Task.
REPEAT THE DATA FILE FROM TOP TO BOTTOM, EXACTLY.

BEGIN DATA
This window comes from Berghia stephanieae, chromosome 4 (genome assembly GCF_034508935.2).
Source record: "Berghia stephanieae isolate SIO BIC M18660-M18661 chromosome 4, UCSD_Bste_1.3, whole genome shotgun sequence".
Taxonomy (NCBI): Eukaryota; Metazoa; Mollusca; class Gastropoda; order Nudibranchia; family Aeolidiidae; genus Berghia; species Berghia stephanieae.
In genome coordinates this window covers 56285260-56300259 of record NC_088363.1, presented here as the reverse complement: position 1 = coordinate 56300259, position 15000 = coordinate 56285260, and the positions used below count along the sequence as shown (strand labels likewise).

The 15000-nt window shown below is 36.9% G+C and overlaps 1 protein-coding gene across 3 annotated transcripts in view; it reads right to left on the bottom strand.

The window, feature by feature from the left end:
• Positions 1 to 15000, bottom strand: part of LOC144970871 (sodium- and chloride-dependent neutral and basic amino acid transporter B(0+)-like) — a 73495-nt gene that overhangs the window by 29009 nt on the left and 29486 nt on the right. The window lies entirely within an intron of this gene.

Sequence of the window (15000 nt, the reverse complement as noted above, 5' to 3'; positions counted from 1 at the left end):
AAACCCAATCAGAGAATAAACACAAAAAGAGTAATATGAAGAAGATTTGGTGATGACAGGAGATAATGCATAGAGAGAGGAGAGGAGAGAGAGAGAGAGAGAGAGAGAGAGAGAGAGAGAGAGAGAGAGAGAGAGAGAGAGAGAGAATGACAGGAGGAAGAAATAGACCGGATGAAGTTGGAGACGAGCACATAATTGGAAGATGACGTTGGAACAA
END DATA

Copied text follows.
This window comes from Berghia stephanieae, chromosome 4 (genome assembly GCF_034508935.2).
Source record: "Berghia stephanieae isolate SIO BIC M18660-M18661 chromosome 4, UCSD_Bste_1.3, whole genome shotgun sequence".
Taxonomy (NCBI): Eukaryota; Metazoa; Mollusca; class Gastropoda; order Nudibranchia; family Aeolidiidae; genus Berghia; species Berghia stephanieae.
In genome coordinates this window covers 56285260-56300259 of record NC_088363.1, presented here as the reverse complement: position 1 = coordinate 56300259, position 15000 = coordinate 56285260, and the positions used below count along the sequence as shown (strand labels likewise).

The 15000-nt window shown below is 36.9% G+C and overlaps 1 protein-coding gene across 3 annotated transcripts in view; it reads right to left on the bottom strand.

The window, feature by feature from the left end:
• Positions 1 to 15000, bottom strand: part of LOC144970871 (sodium- and chloride-dependent neutral and basic amino acid transporter B(0+)-like) — a 73495-nt gene that overhangs the window by 29009 nt on the left and 29486 nt on the right. The window lies entirely within an intron of this gene.

Sequence of the window (15000 nt, the reverse complement as noted above, 5' to 3'; positions counted from 1 at the left end):
AAACCCAATCAGAGAATAAACACAAAAAGAGTAATATGAAGAAGATTTGGTGATGACAGGAGATAATGCATAGAGAGAGGAGAGGAGAGAGAGAGAGAGAGAGAGAGAGAGAGAGAGAGAGAGAGAGAGAGAGAGAGAGAGAGAGAATGACAGGAGGAAGAAATAGACCGGATGAAGTTGGAGACGAGCACATAATTGGAAGATGACGTTGGAACAA